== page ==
American businessman John Henry looks to be one step closer to completing his takeover of Liverpool after arriving at the London offices of the legal firm where the club’s board are meeting to discuss the sale.
Henry tonight travelled to the offices of Slaughter and May and, when asked what it was like to nearly own the Reds, gave reporters a thumbs up gesture.
Despite strong renewed interest from Singaporean billionaire Peter Lim, Henry claims to have “a binding agreement” with regard to the purchase of the club.
The battle for control, which follows an overwhelming victory in the High Court for creditors Royal Bank of Scotland (RBS) and Liverpool against current owners Tom Hicks and George Gillett, may be a short affair if Henry’s New England Sports Ventures (NESV) already have a signed and sealed deal.
However, Liverpool chairman Martin Broughton earlier admitted the need to “take legal advice” as to whether he has a duty to consider the increased offer from Lim that stands at £320m (€365m), an improvement of £20m (€23m) on that from NESV.
In a statement from NESV, however, Henry maintains his £300m (€340m) bid is legally the only one on the table that has credence.
“NESV welcomes today’s High Court judgment, which is a huge step forward for Liverpool FC,” said Henry.
“NESV has a binding agreement in place with the board of Liverpool FC and we are looking forward to concluding the deal.
“We are ready to move quickly and help create the stability and certainty which the club needs at this time.
“It is time to return the focus to the club itself and performances on the pitch.”
While few would dispute Henry’s sentiments, Lim will be reluctant to go away, particularly if Broughton discovers he has a legal obligation to explore the renewed offer further.
Like Henry, Lim also welcomed the decision of the court, stating: “The way is now clear for the board to sell the club.
“I have delivered my offer to the board and believe my ownership represents the best option for the future of the club and it’s supporters.
“I hope that when the board is reconstituted tonight that it will not simply ratify a sale to NESV, but will consider all the offers before them.
“I am asking the board to run a full and fair process that enables all of the offers to be considered on their merits before the future of the club is decided.”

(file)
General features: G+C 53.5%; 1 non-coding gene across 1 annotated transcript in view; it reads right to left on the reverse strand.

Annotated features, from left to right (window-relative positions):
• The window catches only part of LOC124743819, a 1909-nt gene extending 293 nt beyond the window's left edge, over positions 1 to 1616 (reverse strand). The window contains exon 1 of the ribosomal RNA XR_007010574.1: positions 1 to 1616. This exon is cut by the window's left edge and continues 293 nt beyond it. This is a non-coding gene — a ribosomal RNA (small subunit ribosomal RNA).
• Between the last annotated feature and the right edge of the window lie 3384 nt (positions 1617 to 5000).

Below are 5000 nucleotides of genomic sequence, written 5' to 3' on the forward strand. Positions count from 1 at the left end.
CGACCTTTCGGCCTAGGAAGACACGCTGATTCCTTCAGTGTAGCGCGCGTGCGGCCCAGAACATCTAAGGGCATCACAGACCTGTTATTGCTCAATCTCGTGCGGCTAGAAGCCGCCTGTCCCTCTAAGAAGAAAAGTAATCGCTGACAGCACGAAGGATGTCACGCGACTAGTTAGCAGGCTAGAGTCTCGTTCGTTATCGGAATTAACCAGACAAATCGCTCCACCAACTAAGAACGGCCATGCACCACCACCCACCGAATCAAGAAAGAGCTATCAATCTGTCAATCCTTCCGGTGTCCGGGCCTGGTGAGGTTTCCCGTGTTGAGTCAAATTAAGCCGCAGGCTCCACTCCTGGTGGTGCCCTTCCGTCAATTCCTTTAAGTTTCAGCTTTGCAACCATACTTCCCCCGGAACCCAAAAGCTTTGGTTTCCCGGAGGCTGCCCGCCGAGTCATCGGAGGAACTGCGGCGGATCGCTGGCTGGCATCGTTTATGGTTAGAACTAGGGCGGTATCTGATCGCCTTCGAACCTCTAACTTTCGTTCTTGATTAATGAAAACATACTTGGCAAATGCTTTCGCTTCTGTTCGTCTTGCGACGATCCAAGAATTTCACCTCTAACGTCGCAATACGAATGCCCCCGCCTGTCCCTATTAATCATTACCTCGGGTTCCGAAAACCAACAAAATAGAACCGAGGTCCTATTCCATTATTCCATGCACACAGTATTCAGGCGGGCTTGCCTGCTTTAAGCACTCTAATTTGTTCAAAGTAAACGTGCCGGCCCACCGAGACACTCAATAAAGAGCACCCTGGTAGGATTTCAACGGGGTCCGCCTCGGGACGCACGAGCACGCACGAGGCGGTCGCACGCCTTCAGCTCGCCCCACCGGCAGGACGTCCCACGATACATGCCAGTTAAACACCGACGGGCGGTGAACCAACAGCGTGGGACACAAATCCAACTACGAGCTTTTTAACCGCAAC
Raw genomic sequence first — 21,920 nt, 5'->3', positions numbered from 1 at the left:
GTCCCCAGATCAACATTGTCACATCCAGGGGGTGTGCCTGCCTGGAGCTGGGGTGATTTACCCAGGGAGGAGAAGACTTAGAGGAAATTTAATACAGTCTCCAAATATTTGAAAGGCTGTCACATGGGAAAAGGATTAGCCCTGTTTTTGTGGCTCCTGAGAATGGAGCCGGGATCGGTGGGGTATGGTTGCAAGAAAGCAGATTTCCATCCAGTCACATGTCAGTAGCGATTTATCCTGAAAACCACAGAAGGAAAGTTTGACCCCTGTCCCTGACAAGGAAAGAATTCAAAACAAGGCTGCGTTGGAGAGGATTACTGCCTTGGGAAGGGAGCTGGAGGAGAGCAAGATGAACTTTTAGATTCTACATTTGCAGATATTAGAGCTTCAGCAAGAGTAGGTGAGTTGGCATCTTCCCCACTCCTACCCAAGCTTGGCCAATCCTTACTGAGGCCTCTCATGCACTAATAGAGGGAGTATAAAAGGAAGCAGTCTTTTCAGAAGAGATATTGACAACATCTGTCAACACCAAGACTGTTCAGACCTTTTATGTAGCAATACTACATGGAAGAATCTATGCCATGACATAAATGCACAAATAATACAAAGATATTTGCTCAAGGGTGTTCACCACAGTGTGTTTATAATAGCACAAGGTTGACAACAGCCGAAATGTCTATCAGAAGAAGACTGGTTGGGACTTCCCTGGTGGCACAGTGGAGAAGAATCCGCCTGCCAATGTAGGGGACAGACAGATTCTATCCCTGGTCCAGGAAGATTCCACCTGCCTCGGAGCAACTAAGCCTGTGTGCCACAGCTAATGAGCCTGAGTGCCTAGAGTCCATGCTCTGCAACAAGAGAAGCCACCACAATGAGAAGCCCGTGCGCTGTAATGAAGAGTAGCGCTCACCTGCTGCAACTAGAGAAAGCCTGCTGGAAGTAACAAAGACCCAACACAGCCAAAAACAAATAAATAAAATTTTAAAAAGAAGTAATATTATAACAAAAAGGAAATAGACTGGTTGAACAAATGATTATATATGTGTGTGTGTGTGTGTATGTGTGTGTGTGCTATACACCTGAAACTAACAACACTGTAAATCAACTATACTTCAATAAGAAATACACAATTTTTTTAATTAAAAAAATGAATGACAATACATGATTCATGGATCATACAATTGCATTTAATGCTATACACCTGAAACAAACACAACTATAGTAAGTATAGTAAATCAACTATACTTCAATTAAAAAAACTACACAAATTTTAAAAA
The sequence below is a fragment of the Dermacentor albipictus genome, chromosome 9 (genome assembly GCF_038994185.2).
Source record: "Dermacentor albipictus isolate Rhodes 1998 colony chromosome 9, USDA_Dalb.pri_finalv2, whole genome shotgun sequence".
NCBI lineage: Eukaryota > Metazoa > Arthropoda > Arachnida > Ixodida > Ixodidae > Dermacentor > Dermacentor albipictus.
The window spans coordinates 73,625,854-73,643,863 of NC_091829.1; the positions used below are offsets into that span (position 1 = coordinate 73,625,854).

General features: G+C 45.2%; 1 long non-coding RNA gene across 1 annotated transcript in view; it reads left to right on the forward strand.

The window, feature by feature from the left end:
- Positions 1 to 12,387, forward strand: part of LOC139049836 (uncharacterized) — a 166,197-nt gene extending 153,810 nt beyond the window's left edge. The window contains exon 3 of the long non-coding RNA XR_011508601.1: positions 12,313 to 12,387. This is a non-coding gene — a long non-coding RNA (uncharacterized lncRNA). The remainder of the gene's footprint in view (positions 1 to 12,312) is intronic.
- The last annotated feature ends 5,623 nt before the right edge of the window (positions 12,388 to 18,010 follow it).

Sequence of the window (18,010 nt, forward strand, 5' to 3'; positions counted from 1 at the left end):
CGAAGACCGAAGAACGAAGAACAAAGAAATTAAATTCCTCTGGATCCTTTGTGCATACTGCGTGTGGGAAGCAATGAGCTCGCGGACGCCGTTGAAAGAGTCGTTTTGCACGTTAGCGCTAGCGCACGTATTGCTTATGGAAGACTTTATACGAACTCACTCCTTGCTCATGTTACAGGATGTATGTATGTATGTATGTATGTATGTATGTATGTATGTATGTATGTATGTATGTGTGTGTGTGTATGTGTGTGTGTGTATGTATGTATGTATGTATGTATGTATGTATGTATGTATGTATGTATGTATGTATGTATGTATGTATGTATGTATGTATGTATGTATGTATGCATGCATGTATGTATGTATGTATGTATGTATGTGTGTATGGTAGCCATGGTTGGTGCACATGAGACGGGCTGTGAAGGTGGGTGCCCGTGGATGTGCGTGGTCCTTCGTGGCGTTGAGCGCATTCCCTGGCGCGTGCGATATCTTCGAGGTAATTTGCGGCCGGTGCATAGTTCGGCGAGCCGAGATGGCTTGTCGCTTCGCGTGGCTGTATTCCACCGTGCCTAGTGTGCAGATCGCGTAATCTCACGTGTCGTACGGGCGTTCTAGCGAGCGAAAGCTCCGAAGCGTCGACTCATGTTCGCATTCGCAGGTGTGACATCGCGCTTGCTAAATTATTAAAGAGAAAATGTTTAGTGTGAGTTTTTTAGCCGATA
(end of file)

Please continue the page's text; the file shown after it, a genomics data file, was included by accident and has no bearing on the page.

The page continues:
The apparent tug of war between Henry and Lim comes after a ruling by Mr Justice Floyd against Hicks and Gillett and in favour of RBS.
The bank had accused the Americans of breaching the terms of their financing by seeking to change the board last week.
Hicks attempted to block the deal with NESV, who own Major League Baseball side Boston Red Sox, by removing managing director Christian Purslow and commercial director Ian Ayre from the board of Liverpool FC.
Hicks then installed his son Mack and a business associate, Lori McCutcheon, in order to control board voting ahead of a meeting to decide on which bid to accept for the sale of the club.
However, this compromised the agreement the Americans signed with RBS when the bank extended its credit facilities.
The RBS loan, which amounts to £237m (€270m), ends on Friday, with the bank applying to the court for an injunction to allow the sale to go ahead in order to recoup its money.
NESV’s expected takeover will stick in the craw of Hicks and Gillett, who were expected to be in attendance, despite today’s shattering result that effectively ends their three-and-a-half-year tenure in charge.
Paul Girolami QC, lawyer for Hicks and Gillett, offered no comment, while a leading sports lawyer, Andrew Nixon, confirmed it to be “the end of the road for them”.
A statement on Liverpool’s website underlined the club’s position as it read: “We are delighted the court has clarified the issue of board composition and has removed the uncertainty around the sale process.
“We will now be consulting with our lawyers and planning for a board meeting tonight. A further statement will be made in due course.”